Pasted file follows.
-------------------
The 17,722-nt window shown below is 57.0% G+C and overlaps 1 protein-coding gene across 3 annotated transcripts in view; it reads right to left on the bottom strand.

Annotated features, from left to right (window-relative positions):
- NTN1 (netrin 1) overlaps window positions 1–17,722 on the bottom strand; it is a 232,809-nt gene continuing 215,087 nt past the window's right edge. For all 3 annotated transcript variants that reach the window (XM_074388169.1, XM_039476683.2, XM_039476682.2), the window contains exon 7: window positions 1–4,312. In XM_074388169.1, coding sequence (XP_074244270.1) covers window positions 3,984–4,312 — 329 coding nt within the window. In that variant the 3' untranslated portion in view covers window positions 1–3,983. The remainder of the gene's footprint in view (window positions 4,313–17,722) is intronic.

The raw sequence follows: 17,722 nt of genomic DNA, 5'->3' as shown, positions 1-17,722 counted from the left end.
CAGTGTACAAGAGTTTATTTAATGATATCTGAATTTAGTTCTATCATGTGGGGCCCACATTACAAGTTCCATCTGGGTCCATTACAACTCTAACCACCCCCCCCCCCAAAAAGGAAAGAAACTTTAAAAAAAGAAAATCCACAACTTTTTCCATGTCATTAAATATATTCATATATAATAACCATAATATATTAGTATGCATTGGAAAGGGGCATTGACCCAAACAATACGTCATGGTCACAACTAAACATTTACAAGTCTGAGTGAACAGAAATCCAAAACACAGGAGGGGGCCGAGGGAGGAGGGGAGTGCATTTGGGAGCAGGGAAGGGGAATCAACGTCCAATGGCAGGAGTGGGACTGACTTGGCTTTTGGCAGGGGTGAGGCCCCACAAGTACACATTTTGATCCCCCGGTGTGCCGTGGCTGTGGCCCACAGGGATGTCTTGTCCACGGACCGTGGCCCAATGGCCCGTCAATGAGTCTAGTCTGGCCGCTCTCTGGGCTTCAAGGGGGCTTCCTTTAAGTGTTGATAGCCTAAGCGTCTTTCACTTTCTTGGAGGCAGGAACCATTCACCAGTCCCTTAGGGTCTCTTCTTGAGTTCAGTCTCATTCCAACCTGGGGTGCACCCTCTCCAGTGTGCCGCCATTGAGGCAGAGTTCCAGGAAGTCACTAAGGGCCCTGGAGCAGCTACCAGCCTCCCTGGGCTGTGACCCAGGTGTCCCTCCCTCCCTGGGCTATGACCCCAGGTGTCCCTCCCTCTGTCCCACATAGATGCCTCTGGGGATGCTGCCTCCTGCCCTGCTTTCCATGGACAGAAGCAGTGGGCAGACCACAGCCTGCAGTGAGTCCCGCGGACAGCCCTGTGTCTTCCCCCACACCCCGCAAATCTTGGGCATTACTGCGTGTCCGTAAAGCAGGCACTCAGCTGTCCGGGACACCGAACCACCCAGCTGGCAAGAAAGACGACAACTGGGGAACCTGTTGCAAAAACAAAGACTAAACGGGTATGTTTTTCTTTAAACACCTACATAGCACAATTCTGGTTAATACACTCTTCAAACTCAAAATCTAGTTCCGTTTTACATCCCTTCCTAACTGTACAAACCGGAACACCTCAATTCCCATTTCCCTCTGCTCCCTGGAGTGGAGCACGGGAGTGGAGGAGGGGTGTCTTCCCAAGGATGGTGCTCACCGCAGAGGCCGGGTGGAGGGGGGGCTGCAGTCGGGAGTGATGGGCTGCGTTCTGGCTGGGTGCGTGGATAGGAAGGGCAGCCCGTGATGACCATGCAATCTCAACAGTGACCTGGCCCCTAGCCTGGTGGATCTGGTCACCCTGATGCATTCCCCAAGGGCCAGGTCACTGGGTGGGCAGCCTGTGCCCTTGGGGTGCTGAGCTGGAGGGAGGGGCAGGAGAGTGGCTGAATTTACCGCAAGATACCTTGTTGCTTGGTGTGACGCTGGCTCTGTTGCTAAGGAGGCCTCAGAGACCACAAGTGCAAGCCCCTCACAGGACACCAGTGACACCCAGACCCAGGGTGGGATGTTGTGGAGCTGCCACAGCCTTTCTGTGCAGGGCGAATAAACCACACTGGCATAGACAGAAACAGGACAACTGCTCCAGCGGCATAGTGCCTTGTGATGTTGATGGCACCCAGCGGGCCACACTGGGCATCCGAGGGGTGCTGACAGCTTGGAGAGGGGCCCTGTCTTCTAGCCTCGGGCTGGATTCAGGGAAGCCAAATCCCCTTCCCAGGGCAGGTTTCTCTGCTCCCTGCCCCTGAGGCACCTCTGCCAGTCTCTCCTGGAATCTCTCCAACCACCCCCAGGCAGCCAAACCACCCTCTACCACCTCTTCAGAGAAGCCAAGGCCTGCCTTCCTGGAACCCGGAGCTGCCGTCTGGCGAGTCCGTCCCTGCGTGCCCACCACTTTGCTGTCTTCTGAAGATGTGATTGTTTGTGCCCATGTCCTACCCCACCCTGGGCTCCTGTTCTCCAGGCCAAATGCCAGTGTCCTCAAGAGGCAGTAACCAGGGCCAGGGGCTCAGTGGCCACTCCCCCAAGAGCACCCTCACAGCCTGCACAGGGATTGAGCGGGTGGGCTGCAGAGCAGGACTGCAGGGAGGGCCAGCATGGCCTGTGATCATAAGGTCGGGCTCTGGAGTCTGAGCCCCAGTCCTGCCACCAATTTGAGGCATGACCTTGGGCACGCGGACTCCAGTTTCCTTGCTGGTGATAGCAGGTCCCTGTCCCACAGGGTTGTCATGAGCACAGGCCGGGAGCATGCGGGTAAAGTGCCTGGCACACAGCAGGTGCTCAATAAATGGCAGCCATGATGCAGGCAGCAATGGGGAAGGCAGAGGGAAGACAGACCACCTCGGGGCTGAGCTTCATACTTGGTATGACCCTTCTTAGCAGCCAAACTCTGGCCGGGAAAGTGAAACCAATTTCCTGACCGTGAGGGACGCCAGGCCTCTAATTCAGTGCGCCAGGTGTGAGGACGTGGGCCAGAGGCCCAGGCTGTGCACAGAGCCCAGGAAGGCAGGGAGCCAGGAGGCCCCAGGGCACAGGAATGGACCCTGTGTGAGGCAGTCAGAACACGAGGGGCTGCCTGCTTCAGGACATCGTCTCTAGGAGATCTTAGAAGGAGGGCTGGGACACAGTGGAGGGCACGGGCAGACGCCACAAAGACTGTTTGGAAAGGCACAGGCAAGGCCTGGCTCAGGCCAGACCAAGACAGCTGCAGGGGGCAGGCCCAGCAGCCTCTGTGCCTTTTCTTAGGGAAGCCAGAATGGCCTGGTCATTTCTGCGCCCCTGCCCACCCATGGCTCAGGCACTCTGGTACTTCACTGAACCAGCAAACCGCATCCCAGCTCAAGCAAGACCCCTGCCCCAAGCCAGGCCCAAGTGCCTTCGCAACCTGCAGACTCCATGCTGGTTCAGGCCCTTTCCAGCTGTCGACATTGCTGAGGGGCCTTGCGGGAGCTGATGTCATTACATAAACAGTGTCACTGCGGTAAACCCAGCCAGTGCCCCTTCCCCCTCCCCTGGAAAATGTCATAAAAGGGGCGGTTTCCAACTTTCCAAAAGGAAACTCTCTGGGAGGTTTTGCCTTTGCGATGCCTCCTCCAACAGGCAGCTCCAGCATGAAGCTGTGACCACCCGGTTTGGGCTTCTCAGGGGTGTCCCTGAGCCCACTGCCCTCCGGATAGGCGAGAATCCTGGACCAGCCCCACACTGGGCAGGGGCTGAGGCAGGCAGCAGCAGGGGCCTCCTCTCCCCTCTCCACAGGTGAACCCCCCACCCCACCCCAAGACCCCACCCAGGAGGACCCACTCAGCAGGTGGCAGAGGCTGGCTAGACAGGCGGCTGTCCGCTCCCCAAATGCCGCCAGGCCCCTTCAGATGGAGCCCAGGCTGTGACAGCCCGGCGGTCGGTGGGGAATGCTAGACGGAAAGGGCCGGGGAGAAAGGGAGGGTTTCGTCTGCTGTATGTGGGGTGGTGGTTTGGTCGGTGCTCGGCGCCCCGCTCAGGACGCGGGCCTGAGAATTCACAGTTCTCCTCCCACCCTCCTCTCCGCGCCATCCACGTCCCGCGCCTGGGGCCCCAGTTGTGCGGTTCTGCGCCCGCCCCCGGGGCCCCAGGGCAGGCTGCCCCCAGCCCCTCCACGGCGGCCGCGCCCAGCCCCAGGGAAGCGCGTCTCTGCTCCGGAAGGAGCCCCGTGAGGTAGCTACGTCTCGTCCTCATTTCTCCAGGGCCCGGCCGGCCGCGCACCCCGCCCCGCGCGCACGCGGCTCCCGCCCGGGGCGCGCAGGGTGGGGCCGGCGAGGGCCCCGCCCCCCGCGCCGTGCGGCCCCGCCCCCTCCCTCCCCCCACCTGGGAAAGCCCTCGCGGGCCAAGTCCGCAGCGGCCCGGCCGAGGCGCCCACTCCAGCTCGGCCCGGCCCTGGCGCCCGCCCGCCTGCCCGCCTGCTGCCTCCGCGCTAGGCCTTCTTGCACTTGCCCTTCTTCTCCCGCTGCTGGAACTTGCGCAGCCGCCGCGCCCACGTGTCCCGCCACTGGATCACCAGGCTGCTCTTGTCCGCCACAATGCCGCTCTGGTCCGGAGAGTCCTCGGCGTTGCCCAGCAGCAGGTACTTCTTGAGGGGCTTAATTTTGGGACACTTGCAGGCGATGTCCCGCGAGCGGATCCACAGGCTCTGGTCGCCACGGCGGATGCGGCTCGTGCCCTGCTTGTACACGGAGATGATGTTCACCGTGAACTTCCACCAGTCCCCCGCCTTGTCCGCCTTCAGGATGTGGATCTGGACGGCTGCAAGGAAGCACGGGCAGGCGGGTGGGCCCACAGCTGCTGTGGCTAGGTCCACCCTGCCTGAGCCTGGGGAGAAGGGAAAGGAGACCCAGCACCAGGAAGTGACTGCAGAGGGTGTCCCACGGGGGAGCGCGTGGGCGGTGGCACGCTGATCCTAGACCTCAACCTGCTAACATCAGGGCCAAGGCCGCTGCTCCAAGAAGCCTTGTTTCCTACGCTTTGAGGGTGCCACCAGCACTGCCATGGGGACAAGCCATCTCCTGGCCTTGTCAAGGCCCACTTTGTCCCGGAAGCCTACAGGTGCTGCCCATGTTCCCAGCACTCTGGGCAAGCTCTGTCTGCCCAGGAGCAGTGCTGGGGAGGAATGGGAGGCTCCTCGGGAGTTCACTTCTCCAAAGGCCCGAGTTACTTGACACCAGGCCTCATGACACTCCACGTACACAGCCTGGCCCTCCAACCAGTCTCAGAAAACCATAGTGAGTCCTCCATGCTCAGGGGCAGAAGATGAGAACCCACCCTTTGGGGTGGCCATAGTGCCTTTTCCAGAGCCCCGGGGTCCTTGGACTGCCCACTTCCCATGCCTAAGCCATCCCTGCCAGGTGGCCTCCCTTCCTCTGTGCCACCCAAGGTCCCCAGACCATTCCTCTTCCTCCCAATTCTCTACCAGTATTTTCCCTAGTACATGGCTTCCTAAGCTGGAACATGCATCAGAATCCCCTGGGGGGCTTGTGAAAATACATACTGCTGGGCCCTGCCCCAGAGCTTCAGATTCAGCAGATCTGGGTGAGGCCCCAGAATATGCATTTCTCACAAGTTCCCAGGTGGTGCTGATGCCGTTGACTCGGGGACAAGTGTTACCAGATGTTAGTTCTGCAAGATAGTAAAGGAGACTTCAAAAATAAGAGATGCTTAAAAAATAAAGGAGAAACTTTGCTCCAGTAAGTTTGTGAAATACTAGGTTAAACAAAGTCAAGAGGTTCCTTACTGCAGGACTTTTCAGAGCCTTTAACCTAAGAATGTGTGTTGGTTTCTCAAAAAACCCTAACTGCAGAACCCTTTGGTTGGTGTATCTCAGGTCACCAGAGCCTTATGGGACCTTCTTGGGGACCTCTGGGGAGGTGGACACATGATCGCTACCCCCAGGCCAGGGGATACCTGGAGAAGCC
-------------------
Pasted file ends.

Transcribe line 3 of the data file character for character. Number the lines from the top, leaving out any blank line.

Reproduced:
- NTN1 (netrin 1) overlaps window positions 1–17,722 on the bottom strand; it is a 232,809-nt gene continuing 215,087 nt past the window's right edge. For all 3 annotated transcript variants that reach the window (XM_074388169.1, XM_039476683.2, XM_039476682.2), the window contains exon 7: window positions 1–4,312. In XM_074388169.1, coding sequence (XP_074244270.1) covers window positions 3,984–4,312 — 329 coding nt within the window. In that variant the 3' untranslated portion in view covers window positions 1–3,983. The remainder of the gene's footprint in view (window positions 4,313–17,722) is intronic.